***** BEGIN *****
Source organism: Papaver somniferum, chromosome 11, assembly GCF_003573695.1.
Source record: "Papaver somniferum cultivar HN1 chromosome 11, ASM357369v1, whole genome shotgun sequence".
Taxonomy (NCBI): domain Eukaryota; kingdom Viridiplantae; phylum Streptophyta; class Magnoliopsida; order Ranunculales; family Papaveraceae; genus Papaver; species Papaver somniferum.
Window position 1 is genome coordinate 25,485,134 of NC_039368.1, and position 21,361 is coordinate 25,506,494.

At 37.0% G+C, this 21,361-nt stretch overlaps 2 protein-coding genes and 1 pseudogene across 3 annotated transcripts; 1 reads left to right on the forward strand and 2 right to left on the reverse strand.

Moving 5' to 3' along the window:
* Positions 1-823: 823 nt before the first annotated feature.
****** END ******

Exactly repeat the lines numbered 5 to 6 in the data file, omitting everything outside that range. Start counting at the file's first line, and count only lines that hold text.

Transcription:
At 37.0% G+C, this 21,361-nt stretch overlaps 2 protein-coding genes and 1 pseudogene across 3 annotated transcripts; 1 reads left to right on the forward strand and 2 right to left on the reverse strand.

Moving 5' to 3' along the window: